Marilyn Nelson tells a story of growing up black, in the fifties, as her family criss-crosses the nation to follow her father’s air force career in “How I Discovered Poetry” (Dial 2014).
From Ohio they move to Connally Air Force Base, Texas. Nelson writes “I’m the new girl in Dick and Jane country . . . the other children faceless as grown-ups . . . We ducked and covered underneath our desks . . . from the hide dragen bomb.”
We’re reminded of a very early understanding of death—the narrowness of early life—when a relative dies. “They said she was in that box. She was dead . . . When you die, you go to a different school.”
Nelson’s family makes history in Smoky Hill AFB, Kansas, 1954, when her Mama, in “Career Girl,” “ . . . teaches second grade in the base school. Her all-white class may be a Negro first.”
Nelson’s childhood ruminations often remind me of mine. Her mother who grew up in Indian Country had a Creek boy as a sweetheart. Her father says, “‘Marilyn, you could have been named Pocahontas!’ The room disappears. A me with another name /An Indian me? How different could I be, and still be me?”
When the family is transferred yet again, they set out cross-country. “The miles enter my eyes and disappear like cigarette smoke from the car window.” She sympathizes with those living desolate houses they pass in “the boonies, far from any town . . .You could just . . . send a postcard signed, Be happy. God.”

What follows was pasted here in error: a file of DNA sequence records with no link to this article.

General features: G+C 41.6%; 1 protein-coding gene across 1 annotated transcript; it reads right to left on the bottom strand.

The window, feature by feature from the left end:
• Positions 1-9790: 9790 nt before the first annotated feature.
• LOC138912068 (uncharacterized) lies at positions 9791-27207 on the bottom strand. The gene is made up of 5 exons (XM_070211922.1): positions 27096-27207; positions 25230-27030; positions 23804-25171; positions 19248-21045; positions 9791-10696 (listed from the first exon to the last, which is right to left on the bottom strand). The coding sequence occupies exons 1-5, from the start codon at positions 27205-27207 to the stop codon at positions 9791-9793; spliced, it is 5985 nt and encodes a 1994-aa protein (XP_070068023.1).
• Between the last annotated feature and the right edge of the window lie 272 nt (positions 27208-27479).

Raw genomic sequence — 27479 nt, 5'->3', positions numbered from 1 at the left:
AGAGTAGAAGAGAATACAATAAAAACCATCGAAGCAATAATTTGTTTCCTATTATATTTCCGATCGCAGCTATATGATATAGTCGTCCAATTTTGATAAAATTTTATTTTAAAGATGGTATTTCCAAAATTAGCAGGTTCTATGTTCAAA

In Mather, California, she finds a Negro friend, Helene. A blond girl calls them the “N-word.” “Helene thumped a lump on her forehead before she was done.”
Poems switch from a universal childhood experience—playing horses or lying in in “wild poppies, dreaming as clouds unfold”—to a black experience—“They think brown is a contagious disease . . . A mob attacked a girl for going to school . . .” and a line later— “I’d give anything to have a pony!” in the poem, “Cloud-Gathering.”
In Kittering, Maine they live across from the library and a block from the ocean—a short-lived bliss. On the road to a new home, “Daddy corrects white men who call him boy.” In Sacramento, 1959, “I’m learning that Negro is a language I don’t speak . . . I get good grades because I’m curious and I like to read, and NOT because I’m “trying to be white.””
In Fort Worth, Texas “My all-black classmates act like I’m from mars. Are you the girl from California? Talk for us. And these boys act like I’m cute!” In Oklahoma with her three best friends—all white—“We’re a quartet of geeks.”
Young Marilyn Nelson wants to be a poet and makes a plea to the cosmos, “Give me a message I can give the world.” I think the cosmos answered her prayer.
Patricia Hruby Powell’s book Josephine: The Dazzling Life of Josephine Baker has recently been awarded a Sibert Honor for Nonfiction as well as a Coretta Scott King Honor for illustration. talesforallages.com